Since some of my ancestors came from England & Wales, I thought it might be a good idea to include this article about places to visit in Wales.
There are many interesting sights to see and I wish that I were in the position to visit Wales. Perhaps this wish will come true in the future.
This picture is of Conway Castle in Wales.
There are not too many countries where you can ride a Ferris wheel right next to an ancient castle. Yet, Wales offers this unique experience and many more. Wales is one of the six Celtic nations meaning that some residents still speak the ancient language of the Celtic tribes.
Like many Celtic nations Wales has a rugged coastline, as well as ancient architecture and artifacts that just can’t be missed. Couple the traditions of the old with the new modern conveniences and you have the making of a dream vacation. If you’re heading to Wales, the following are some sights not to be missed.
There are dozens of ancient castles to visit in Wales. However, Conway is often at the top of the list. It’s a massive castle. It has two fortified gateways, eight towers and a long, central complex. You can see it rise above the landscape for miles. Constructed in 1283, this amazing castle is quite picturesque as well, as you can see the mountains of Snowdonia and the River Conway beyond the castle gates. Visit Conway Castle and you’ll immediately be transported back in time.
Snowdonia National Park
Nature lovers rejoice in Wales. The Welsh countryside is vast and diverse. While the country has more than 100 lakes and 37 miles of coastline, it’s also home to 90 mountain peaks – including the tallest mountain in Wales, Mt Snowdon. Snowdonia National park is the largest national park in Wales and offers hiking, horseback riding, and white water rafting. If you’re looking for a break from the traditional sightseeing and castle wandering, consider a day or two in Snowdonia National Park.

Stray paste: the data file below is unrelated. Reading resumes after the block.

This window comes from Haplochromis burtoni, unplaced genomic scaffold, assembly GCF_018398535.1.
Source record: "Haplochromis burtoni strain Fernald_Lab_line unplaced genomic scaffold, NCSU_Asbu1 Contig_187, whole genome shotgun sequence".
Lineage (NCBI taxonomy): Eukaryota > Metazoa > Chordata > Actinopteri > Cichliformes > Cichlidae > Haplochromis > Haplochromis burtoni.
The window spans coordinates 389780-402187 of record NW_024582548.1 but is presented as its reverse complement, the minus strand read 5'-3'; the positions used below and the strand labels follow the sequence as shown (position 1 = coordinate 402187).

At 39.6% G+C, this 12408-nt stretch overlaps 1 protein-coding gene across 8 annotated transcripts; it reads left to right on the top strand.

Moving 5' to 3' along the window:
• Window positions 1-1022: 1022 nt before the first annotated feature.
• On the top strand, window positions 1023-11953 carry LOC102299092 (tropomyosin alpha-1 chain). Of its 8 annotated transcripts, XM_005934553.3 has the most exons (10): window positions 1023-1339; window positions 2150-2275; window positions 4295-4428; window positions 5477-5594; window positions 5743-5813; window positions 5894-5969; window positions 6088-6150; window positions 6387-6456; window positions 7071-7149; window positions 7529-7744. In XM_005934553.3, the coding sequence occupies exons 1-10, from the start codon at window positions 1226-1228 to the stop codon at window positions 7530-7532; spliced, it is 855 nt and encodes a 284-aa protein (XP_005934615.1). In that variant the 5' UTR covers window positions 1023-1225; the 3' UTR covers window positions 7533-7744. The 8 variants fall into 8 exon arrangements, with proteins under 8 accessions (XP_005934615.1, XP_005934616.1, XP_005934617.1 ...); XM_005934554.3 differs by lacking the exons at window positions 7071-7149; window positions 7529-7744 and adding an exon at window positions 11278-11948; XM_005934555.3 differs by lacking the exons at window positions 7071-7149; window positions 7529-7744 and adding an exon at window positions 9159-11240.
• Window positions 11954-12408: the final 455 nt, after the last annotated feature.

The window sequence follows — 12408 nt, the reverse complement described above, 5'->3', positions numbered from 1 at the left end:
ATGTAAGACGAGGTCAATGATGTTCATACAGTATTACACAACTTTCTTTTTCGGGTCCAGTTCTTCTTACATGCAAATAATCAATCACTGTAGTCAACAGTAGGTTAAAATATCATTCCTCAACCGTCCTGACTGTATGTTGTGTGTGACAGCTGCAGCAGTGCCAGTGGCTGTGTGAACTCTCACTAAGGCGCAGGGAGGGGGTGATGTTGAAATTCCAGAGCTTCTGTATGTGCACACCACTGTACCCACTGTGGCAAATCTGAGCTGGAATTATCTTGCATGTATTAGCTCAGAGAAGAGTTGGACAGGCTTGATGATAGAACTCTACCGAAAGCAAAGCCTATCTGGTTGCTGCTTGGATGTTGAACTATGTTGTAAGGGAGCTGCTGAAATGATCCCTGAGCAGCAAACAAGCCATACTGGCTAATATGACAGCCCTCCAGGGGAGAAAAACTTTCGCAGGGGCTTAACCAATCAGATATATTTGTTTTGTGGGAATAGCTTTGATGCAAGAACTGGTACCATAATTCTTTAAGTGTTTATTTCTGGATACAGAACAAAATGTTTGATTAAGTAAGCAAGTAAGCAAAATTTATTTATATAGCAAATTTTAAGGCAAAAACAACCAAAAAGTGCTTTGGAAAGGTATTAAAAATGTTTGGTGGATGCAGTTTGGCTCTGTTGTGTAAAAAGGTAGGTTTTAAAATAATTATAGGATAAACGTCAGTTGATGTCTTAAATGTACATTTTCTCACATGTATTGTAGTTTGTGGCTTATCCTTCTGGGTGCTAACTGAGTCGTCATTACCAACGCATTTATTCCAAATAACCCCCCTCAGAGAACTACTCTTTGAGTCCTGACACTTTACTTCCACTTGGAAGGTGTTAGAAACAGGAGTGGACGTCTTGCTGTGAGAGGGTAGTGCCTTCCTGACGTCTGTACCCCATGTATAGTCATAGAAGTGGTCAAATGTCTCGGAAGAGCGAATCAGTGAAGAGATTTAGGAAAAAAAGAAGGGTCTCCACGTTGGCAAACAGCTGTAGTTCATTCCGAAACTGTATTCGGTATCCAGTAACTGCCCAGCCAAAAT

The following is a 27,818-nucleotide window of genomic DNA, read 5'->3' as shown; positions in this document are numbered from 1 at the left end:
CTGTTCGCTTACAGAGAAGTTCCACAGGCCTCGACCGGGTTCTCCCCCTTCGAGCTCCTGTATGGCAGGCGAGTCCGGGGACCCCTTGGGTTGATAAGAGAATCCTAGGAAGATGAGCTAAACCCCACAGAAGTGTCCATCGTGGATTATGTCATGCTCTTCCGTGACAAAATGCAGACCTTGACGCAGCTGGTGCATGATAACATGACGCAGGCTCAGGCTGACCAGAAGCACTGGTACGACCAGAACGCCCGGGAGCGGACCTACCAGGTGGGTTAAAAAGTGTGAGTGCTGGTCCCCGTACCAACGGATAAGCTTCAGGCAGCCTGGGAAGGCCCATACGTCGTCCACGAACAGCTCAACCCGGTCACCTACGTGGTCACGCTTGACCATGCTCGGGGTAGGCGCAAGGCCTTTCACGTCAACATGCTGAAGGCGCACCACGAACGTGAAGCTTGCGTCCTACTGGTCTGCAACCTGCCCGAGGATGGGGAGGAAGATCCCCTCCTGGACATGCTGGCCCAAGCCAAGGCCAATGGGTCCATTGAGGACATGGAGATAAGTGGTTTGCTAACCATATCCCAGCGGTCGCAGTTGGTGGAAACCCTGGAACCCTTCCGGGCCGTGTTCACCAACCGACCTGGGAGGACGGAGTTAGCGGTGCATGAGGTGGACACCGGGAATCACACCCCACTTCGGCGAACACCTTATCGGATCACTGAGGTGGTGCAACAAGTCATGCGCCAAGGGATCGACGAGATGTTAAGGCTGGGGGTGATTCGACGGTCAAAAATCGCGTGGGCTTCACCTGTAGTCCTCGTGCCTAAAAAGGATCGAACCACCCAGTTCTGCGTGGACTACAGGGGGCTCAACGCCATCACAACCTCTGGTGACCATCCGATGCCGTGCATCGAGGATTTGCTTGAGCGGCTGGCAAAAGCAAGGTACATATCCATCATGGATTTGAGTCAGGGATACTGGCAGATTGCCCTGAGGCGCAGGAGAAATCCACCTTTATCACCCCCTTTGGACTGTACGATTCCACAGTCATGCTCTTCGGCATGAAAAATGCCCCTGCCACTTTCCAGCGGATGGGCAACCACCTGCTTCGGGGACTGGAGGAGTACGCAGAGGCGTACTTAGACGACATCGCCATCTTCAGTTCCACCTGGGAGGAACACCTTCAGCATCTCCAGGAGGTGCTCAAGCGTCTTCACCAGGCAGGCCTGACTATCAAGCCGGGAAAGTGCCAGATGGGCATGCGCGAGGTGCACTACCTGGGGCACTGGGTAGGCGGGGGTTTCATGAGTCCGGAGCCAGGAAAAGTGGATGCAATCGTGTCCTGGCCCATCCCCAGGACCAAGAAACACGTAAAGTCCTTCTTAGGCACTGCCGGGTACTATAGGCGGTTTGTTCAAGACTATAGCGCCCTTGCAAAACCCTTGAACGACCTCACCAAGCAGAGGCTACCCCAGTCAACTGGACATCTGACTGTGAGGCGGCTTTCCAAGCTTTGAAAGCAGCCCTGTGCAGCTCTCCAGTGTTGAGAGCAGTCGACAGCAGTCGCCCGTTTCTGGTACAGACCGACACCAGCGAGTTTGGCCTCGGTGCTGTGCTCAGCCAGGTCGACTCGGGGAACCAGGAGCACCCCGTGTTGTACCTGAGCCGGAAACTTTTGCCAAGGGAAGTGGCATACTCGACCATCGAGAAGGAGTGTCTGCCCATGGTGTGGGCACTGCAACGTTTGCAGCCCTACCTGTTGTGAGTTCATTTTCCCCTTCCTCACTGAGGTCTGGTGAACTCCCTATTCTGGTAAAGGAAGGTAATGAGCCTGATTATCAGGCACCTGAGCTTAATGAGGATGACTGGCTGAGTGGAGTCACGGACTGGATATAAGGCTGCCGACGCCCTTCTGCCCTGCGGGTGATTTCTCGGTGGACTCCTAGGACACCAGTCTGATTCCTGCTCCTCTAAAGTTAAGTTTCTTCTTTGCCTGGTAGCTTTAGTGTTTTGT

St Fagans National History Museum
Celtic history is fascinating and there’s no better place to explore the history of these ancient tribes and the history of Wales than St Fagans. But this isn’t your typical history museum where visitors walk by display after display of artifacts behind glass. No, St Fagans highlights historic buildings from all over the country. More than 40 buildings have been dismantled and re-erected.
The buildings include farmhouses, watermills, chapels and a school. Visitors can also view circular Celtic houses based on the archaeological remains of actual buildings. The grounds are beautiful and not to be missed. You’ll find livestock grazing adjacent to formal gardens.
Finally, don’t leave Wales without experiencing a Rugby tournament at the Millennium Stadium in Cardiff. You can take a tour of the stadium before the game and then enjoy this popular sport in the third largest stadium in Britain.
My Best To You,